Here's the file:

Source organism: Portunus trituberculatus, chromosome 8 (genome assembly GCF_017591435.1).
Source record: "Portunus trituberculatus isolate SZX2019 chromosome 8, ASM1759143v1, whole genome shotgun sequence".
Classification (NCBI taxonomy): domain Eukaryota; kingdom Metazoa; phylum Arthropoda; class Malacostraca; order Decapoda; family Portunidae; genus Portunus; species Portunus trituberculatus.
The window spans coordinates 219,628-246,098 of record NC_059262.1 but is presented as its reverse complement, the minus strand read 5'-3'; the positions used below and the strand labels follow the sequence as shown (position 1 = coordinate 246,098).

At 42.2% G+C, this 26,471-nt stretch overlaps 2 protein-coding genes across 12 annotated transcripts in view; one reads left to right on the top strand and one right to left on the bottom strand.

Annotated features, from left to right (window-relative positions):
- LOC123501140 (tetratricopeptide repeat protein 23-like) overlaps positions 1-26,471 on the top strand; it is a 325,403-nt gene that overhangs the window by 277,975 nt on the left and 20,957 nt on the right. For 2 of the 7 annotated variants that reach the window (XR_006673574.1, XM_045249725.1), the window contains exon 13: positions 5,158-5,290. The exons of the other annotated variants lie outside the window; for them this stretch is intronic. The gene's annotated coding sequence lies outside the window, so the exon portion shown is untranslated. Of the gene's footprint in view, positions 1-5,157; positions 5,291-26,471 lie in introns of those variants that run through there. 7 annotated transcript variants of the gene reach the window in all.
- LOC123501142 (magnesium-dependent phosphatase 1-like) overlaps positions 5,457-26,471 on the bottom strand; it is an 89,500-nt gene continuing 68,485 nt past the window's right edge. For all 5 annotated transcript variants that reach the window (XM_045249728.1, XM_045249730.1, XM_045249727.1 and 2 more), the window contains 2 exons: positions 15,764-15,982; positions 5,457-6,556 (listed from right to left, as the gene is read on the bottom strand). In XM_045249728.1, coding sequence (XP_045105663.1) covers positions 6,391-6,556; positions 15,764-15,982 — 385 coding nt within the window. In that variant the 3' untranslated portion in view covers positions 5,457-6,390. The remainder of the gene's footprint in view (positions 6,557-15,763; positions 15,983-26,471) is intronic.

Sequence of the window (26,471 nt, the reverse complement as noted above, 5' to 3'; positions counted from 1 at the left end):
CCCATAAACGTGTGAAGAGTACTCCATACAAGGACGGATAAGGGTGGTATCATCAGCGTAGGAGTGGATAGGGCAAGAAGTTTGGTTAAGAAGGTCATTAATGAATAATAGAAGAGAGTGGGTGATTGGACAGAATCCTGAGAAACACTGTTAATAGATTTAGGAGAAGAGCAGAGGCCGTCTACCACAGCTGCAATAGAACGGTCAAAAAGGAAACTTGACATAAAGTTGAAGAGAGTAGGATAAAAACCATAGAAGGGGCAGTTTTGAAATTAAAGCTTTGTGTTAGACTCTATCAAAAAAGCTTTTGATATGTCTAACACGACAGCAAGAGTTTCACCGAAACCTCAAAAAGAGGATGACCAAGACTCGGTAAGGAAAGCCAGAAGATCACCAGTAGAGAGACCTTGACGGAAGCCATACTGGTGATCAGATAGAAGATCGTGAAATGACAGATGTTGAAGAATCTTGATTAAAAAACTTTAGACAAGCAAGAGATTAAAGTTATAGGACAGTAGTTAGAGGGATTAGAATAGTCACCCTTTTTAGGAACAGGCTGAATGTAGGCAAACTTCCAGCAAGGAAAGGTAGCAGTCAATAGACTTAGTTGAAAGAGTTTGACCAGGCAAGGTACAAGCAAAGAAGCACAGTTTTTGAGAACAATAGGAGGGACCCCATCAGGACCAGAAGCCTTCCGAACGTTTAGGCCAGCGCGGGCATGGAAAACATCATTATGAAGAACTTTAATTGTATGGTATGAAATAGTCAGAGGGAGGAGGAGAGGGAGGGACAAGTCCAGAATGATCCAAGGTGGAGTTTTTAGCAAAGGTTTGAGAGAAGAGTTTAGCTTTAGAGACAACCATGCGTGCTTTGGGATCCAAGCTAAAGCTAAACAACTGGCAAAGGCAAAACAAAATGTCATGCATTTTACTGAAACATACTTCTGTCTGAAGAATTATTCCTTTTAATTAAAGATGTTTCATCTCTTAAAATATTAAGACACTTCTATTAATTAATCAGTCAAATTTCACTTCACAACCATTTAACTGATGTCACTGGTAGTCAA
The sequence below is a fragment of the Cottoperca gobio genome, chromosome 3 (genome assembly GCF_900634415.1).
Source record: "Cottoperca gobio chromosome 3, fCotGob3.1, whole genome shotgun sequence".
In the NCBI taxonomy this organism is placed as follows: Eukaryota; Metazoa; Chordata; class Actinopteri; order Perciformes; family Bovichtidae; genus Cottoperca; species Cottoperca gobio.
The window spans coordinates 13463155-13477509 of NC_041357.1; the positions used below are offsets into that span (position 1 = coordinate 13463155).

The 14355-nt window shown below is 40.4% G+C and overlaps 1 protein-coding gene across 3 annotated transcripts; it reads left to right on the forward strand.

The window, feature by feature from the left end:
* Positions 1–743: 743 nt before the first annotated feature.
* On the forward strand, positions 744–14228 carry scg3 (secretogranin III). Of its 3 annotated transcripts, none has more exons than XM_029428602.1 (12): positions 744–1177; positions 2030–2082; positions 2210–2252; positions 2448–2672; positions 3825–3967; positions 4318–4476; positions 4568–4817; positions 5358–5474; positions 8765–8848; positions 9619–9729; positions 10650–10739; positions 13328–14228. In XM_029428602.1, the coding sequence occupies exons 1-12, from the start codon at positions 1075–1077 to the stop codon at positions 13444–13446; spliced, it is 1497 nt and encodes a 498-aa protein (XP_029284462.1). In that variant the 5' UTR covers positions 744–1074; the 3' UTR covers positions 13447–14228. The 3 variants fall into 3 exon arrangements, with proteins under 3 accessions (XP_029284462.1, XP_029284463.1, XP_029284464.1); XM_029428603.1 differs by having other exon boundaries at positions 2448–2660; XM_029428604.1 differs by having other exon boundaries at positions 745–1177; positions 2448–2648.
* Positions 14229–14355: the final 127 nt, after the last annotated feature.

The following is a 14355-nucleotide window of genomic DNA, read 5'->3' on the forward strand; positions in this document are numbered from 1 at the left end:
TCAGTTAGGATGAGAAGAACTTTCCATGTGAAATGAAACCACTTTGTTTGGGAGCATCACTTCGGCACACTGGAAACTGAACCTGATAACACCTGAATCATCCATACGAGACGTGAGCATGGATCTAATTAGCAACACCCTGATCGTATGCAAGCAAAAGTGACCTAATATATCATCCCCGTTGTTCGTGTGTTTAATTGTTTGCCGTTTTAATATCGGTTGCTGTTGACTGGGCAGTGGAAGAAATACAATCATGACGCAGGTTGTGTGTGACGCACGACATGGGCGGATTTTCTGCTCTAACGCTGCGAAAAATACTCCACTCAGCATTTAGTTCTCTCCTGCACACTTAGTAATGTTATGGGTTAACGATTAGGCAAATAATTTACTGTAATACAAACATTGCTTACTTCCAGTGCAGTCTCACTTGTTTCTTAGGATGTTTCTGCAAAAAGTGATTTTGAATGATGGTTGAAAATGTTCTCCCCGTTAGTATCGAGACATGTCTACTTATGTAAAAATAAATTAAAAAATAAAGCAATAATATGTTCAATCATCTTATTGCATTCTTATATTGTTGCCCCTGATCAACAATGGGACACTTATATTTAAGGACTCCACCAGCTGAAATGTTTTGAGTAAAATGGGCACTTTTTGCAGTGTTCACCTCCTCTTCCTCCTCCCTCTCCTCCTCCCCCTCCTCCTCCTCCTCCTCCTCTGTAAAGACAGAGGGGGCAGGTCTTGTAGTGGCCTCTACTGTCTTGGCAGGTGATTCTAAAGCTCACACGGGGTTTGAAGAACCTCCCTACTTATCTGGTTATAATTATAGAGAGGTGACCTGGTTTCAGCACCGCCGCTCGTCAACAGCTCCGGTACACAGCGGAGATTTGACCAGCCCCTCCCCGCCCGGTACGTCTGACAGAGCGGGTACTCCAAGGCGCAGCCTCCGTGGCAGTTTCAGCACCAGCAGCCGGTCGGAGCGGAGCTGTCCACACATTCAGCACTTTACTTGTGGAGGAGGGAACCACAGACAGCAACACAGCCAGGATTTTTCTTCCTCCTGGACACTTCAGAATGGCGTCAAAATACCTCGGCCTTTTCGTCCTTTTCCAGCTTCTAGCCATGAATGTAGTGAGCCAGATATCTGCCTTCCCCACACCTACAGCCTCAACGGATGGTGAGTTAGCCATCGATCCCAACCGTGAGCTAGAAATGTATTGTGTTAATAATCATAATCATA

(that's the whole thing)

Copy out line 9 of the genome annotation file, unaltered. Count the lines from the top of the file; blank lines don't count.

Sequence of the window (26,471 nt, the reverse complement as noted above, 5' to 3'; positions counted from 1 at the left end):